Finally there are the classics - eBay and Gumtree. Gumtree focuses on local items, whereas you might find yourself tempted by more unique pieces further afield on eBay. James and Saskia recommend making the most of eBay’s search functionality to zone in on what you’re after, having had considerable success themselves on the auction site. ‘We have recently moved to a larger office space and sourced a beautiful, original Uzbeck suzani fabric on eBay, which we hung from a beam in the vaulted ceiling. It is the first thing you see when you walk in the door, and its bright, embroidered design brings joy to the space!’ Although eBay is unique in having the built-in bidding mechanism, don’t be afraid to haggle on any of the other sites, sellers are often very receptive and the worst that happens is they say no!
Buy pre-loved interiors in person
Prefer trying before you buy? Or maybe you love the thrill of rummaging in person? Then charity shops and car boots are your best bet. For larger items such as sofas, check out your local British Heart Foundation Home Store or Red Cross Furniture and Electrical Shop - these larger establishments are often packed with bargains, and with money also going to a great cause it’s a double win. ‘Our sofas and armchairs are extremely popular and bedroom furniture is also a big seller at the BHF,’ continues Allison Swaine-Hughes, ‘with items such as beds, side tables and wardrobes selling fast’.
Car boot sales
If you’re willing to put in some miles and you’re after more unique or antique pieces, car boot sales can be a great shout so long as you do your research beforehand so you know what is generally sold there - if you’re in London, Chiswick car boot is a good one for homeware.
Specialist fairs can be a bit more pricey but there’s usually less tat to shift through to find the gold. James and Saskia from Howark Design recommend Sunbury Antiques Market, held at Kempton racecourse: ‘We have sourced some real treasures from Kempton Antiques market for a couple of our projects. You need to get there early to beat the crowds, but it is well worth it and you can’t beat being able to see and touch the pieces to know when you’ve found the perfect piece.’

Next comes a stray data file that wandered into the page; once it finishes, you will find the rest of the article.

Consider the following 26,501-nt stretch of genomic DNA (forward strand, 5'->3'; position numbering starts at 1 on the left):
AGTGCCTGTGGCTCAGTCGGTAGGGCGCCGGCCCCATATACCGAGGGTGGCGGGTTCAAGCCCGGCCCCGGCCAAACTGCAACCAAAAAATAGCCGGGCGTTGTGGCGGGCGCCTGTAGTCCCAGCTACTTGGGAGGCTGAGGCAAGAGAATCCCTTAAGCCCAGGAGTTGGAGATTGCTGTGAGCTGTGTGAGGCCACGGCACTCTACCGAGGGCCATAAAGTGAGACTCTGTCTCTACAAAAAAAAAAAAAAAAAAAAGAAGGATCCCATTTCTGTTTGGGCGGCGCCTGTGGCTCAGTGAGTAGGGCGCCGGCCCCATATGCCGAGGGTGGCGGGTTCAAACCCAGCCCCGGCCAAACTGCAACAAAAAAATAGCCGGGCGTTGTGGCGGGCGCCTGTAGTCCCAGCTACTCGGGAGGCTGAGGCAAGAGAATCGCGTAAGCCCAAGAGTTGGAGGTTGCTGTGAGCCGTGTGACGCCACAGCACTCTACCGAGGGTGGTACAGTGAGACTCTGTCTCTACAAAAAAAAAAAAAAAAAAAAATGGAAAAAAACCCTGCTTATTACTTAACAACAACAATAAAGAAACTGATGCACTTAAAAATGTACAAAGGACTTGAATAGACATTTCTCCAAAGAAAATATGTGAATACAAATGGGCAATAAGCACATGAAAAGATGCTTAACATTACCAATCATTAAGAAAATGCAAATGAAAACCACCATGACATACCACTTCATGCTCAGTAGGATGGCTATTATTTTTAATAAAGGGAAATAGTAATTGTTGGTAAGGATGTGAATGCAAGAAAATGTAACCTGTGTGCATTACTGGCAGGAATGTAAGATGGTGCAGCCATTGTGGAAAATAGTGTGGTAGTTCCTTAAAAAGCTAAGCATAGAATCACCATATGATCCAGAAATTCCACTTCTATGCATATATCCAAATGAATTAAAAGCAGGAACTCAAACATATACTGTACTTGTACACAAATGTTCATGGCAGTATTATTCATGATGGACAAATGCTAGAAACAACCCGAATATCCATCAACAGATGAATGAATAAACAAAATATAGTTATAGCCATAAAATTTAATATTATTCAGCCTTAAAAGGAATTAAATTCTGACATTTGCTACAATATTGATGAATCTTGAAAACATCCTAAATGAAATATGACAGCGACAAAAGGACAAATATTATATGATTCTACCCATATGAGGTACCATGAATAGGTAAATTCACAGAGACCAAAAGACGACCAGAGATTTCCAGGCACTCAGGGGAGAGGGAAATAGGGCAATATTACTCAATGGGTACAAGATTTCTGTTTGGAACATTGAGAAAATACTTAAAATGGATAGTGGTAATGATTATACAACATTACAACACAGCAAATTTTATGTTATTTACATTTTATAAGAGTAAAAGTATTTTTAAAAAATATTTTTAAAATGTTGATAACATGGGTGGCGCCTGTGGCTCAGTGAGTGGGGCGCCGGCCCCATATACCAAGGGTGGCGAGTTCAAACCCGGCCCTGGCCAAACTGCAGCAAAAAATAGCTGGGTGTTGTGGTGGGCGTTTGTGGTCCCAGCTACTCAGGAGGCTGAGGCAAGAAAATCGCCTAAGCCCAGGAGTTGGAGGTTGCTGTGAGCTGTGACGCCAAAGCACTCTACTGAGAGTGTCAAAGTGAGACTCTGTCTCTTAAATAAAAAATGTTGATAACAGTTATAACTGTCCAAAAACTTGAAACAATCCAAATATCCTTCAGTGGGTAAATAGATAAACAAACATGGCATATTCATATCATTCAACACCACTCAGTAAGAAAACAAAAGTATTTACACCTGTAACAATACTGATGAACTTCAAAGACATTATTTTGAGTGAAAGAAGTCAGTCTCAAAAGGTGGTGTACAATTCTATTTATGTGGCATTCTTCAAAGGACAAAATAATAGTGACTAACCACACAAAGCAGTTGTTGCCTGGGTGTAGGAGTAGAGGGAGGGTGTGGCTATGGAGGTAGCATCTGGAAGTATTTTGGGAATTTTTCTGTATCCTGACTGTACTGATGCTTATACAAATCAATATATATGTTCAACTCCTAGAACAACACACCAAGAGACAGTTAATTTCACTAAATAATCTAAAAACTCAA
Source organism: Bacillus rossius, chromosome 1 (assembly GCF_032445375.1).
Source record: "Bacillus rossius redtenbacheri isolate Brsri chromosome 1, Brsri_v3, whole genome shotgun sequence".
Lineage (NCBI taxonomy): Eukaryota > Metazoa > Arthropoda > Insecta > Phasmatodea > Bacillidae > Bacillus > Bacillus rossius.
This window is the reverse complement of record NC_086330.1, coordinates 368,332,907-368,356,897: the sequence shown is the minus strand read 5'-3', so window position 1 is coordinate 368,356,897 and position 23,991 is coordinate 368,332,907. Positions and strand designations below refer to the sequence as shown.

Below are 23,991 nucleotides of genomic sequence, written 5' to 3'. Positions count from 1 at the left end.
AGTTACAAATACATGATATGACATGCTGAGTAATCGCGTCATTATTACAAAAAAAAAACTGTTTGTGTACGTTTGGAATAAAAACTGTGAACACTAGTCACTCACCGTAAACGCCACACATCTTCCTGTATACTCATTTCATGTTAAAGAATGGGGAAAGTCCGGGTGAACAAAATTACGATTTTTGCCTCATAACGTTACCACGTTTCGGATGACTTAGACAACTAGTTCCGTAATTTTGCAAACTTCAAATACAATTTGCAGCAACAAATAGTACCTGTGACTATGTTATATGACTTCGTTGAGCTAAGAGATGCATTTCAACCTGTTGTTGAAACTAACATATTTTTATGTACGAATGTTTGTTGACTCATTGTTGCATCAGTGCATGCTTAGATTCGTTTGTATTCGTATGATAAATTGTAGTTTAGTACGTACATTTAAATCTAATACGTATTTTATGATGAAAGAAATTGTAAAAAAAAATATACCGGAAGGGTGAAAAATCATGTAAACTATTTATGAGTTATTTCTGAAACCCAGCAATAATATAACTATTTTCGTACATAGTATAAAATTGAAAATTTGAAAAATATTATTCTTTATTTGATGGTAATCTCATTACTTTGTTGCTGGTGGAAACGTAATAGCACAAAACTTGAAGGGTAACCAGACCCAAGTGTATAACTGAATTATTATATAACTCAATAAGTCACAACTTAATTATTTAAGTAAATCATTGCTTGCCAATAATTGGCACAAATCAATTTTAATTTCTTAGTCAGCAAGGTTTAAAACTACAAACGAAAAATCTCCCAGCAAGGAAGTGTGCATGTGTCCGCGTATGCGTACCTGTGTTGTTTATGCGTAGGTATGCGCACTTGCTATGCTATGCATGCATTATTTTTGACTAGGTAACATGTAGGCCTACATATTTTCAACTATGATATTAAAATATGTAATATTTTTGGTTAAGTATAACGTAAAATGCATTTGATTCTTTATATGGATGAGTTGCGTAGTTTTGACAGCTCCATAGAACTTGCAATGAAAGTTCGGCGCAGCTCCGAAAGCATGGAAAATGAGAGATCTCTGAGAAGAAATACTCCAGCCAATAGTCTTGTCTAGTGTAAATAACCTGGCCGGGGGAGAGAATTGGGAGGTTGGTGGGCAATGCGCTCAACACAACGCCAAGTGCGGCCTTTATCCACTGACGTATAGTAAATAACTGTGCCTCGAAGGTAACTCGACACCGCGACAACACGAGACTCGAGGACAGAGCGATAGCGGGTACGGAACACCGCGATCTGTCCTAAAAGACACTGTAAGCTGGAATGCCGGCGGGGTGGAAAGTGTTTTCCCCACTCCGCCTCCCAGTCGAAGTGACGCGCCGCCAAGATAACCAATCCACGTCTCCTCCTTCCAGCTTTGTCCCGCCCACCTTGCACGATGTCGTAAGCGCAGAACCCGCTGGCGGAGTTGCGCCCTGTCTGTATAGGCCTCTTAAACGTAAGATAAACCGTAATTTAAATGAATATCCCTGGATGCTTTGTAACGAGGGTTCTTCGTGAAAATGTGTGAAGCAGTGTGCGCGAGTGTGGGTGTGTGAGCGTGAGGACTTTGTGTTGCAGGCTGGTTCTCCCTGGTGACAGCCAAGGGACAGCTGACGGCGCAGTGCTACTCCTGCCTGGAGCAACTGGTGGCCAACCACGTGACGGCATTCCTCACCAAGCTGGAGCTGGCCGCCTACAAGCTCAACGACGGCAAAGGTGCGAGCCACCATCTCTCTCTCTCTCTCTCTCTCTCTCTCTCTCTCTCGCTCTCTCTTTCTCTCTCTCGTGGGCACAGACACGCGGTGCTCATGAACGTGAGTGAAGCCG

What to look out for
Quality is king when it comes to getting the most out of your secondhand salvage. If you’re looking to take on an upcycling project or want to paint a piece to match the rest of your decor, prioritise solid wood pieces in your search. Not only will they last forever, it’s also super easy to get wood looking like new again with a bit of sanding and a lick of paint.
When considering soft furnishings, bear in mind that if you find a lovely sofa or chair with great shape and a well-built frame, you could potentially get the piece reupholstered - a little more expensive but still likely to be cheaper than going fully new. If you’re struggling with where to begin with your shopping, James and Saskia suggest ‘exploring the character of the property and considering the look you are planning to achieve’ before diving in.
When you have to go new
Sometimes it simply isn’t possible to find what you’re looking for secondhand. If you’ve exhausted all avenues and you have to buy new, there are still ways that you can manage it sustainably. As with anything that you buy, quality is an important consideration - go for the highest quality that you can afford and it will probably save you money (and carbon emissions) in the long run. If you do end up in the aisles of IKEA, James and Saskia suggest looking at pieces with a creative eye; ‘it's always worth considering how a piece can be personalised, either by painting, using inlaid wallpaper, such as on a dresser or wardrobe doors, or updating handles for a more unique look, creating something that you’ll love forever’. IKEA have also recently started a buyback scheme, moving one step closer to circularity - the scheme allows customers to fill out a request form online to which IKEA will respond with an offer and subsequently sell the repurchased furniture secondhand in-store.
Another option for new furniture is to check out what’s on offer at your local discount furniture shop - these places, though often unglamorous, can be home to some great finds that have been cast off by bigger retailers - look for ex-display or end of the line pieces which would otherwise have ended up being scrapped.